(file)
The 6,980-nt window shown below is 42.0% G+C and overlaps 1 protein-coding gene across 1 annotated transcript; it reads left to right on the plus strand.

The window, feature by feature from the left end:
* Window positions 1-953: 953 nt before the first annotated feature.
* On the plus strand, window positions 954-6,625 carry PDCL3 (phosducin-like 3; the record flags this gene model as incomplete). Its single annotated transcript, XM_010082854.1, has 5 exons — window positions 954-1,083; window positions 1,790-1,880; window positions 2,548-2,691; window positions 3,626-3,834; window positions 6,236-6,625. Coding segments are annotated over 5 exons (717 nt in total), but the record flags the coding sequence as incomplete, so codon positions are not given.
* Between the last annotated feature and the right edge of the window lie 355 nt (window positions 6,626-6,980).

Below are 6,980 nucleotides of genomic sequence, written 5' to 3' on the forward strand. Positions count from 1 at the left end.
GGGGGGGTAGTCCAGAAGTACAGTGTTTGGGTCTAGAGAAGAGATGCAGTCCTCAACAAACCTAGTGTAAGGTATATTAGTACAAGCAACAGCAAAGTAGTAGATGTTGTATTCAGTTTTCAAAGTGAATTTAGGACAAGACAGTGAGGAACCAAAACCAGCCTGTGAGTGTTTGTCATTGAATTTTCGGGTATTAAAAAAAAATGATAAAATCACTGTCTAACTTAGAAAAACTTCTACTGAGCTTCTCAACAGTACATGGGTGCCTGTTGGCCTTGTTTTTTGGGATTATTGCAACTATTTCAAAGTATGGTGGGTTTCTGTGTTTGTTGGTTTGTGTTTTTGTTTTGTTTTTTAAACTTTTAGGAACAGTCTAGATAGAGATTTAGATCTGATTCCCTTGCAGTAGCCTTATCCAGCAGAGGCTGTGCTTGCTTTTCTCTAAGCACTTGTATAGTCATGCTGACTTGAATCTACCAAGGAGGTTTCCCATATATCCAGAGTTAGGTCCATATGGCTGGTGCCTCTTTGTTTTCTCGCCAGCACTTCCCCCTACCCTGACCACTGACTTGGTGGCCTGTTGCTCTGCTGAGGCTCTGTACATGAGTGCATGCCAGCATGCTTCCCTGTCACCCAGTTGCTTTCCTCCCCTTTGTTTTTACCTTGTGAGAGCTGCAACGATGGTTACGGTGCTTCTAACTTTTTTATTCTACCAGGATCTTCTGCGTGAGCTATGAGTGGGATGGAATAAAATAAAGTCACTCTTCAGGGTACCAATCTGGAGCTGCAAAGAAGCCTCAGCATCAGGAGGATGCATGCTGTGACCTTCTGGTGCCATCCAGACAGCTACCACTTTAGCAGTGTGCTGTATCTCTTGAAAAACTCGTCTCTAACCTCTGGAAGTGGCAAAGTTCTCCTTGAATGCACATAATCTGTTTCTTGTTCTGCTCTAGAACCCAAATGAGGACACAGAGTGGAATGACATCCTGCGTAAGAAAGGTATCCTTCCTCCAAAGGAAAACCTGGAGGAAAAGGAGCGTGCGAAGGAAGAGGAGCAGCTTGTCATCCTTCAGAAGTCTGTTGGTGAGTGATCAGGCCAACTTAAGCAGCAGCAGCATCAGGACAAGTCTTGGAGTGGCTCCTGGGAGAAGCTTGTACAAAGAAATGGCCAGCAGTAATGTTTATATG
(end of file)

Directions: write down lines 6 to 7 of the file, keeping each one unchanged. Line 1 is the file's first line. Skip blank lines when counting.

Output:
Below are 6,980 nucleotides of genomic sequence, written 5' to 3' on the forward strand. Positions count from 1 at the left end.
GGGGGGGTAGTCCAGAAGTACAGTGTTTGGGTCTAGAGAAGAGATGCAGTCCTCAACAAACCTAGTGTAAGGTATATTAGTACAAGCAACAGCAAAGTAGTAGATGTTGTATTCAGTTTTCAAAGTGAATTTAGGACAAGACAGTGAGGAACCAAAACCAGCCTGTGAGTGTTTGTCATTGAATTTTCGGGTATTAAAAAAAAATGATAAAATCACTGTCTAACTTAGAAAAACTTCTACTGAGCTTCTCAACAGTACATGGGTGCCTGTTGGCCTTGTTTTTTGGGATTATTGCAACTATTTCAAAGTATGGTGGGTTTCTGTGTTTGTTGGTTTGTGTTTTTGTTTTGTTTTTTAAACTTTTAGGAACAGTCTAGATAGAGATTTAGATCTGATTCCCTTGCAGTAGCCTTATCCAGCAGAGGCTGTGCTTGCTTTTCTCTAAGCACTTGTATAGTCATGCTGACTTGAATCTACCAAGGAGGTTTCCCATATATCCAGAGTTAGGTCCATATGGCTGGTGCCTCTTTGTTTTCTCGCCAGCACTTCCCCCTACCCTGACCACTGACTTGGTGGCCTGTTGCTCTGCTGAGGCTCTGTACATGAGTGCATGCCAGCATGCTTCCCTGTCACCCAGTTGCTTTCCTCCCCTTTGTTTTTACCTTGTGAGAGCTGCAACGATGGTTACGGTGCTTCTAACTTTTTTATTCTACCAGGATCTTCTGCGTGAGCTATGAGTGGGATGGAATAAAATAAAGTCACTCTTCAGGGTACCAATCTGGAGCTGCAAAGAAGCCTCAGCATCAGGAGGATGCATGCTGTGACCTTCTGGTGCCATCCAGACAGCTACCACTTTAGCAGTGTGCTGTATCTCTTGAAAAACTCGTCTCTAACCTCTGGAAGTGGCAAAGTTCTCCTTGAATGCACATAATCTGTTTCTTGTTCTGCTCTAGAACCCAAATGAGGACACAGAGTGGAATGACATCCTGCGTAAGAAAGGTATCCTTCCTCCAAAGGAAAACCTGGAGGAAAAGGAGCGTGCGAAGGAAGAGGAGCAGCTTGTCATCCTTCAGAAGTCTGTTGGTGAGTGATCAGGCCAACTTAAGCAGCAGCAGCATCAGGACAAGTCTTGGAGTGGCTCCTGGGAGAAGCTTGTACAAAGAAATGGCCAGCAGTAATGTTTATATG